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In mainline denominations where a significant number of leaders had liberal leanings, many rank-and-file clergy and lay leaders held more orthodox views and felt discontentment with the status quo. But they had no flag to follow. They had no counterbalance to the view presented in publications such as The Christian Century.

Joe Blinco, Cliff, and I often met these concerned Christians when we visited homes during Crusades; we spent hours talking with them, sometimes sitting on the floor for our "bull sessions." Back then I had the strength and stamina to stay up to all hours in lively discussions with pastors and theologians. I wanted to call these servants back to the Bible, back to the priority of evangelism and missions, back to a freshened ethical understanding of the ways to relate our Christian faith to the issues of the day.

For seventy years, Protestant liberalism had enjoyed a platform through The Christian Century magazine. Founded in 1884 by the Disciples of Christ denomination, it became a force in religious journalism in 1908 when Chicago clergyman Charles Clayton Morrison took it over. For the next few decades, it was a flagship of Protestant liberal theology, social action, and even politics. With equal vigor, it judged as outdated, even obnoxious, the views of conservative Christianity—or fundamentalism, as they labeled it. As Dr. Martin Marty, a distinguished church historian at the University of Chicago who has been long associated with The Christian Century, wrote at its centennial, "The editors saw fundamentalism as a backwoods, over the hill, jerkwater phenomenon that had already outlived its time."

Partly because of the efforts of The Christian Century, conservative Christianity had fallen into disrepute. The nineteenth-century evolutionary theories of Charles Darwin had spilled over into other fields of learning, including theology, where it threatened the traditional views of the integrity and authority of the Bible. Conservatives (who were more often called evangelicals) of that era fought to define and defend the "fundamentals" of the faith; hence, the term fundamentalist.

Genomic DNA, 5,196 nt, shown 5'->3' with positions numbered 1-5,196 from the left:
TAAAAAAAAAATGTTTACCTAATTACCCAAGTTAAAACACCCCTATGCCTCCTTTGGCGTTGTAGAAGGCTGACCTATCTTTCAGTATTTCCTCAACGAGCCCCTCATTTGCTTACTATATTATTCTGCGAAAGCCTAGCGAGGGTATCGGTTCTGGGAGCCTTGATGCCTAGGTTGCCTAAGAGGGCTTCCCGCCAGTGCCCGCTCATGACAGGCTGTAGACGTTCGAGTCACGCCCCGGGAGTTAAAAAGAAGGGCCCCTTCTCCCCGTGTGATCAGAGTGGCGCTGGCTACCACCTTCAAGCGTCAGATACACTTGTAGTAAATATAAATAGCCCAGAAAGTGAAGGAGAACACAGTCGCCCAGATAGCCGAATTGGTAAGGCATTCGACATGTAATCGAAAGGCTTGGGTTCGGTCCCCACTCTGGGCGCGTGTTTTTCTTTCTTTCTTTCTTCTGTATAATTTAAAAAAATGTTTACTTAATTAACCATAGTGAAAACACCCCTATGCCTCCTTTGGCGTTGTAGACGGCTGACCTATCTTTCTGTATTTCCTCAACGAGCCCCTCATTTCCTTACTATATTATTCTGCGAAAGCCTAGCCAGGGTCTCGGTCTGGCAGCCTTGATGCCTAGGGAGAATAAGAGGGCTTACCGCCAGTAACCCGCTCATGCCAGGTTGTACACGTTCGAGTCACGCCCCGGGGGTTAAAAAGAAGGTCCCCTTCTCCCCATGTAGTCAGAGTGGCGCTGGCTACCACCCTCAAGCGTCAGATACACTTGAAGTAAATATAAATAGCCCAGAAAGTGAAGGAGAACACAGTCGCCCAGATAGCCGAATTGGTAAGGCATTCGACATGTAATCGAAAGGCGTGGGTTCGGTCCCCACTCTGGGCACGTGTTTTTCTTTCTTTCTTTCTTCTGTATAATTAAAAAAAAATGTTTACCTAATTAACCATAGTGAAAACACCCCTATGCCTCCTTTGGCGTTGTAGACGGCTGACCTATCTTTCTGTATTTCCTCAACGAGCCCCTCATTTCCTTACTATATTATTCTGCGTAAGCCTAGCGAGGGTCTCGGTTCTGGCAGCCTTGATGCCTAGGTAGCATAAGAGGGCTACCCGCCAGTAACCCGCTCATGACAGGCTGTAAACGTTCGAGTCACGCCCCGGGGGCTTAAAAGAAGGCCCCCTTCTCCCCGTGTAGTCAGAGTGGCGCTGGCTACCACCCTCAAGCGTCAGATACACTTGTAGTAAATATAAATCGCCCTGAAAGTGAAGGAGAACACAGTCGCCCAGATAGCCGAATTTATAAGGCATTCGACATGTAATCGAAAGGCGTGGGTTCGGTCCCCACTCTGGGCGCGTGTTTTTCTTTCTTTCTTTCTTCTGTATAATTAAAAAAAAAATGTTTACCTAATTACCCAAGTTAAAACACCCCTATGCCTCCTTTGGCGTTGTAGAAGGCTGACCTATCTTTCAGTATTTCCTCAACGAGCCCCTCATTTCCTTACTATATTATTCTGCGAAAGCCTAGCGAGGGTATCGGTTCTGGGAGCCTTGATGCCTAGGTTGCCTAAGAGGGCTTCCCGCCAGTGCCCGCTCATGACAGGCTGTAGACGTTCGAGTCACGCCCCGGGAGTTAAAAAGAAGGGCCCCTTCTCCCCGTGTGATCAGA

The Christian Century waged war on the liberal side, contending that Scripture was open to what it called "higher" criticism. In this view, the Bible, although it had religious value, was not the inspired Word of God or the objective standard of truth for our faith and practice. Instead, it was a book of human origin, to be approached the same way any other human book was approached—which is to say, critically and even skeptically.

The periodical's philosophy was progressive, inclusive, optimistic, and relatively humanistic, within a loose framework of Christian concepts. "Modernism" was the vaunted label it wore. It counted on human effort to bring in the kingdom of God on earth. Even the magazine's title expressed its founders' optimism that human nature was basically good and that the twentieth century would be a time of unparalleled progress and peace. The primary mission of the church was to help shape this "Christian century" through direct and indirect social action. At the same time, theological distinctive were downplayed and evangelism was redefined—or dismissed as unimportant or irrelevant to the work of the church.


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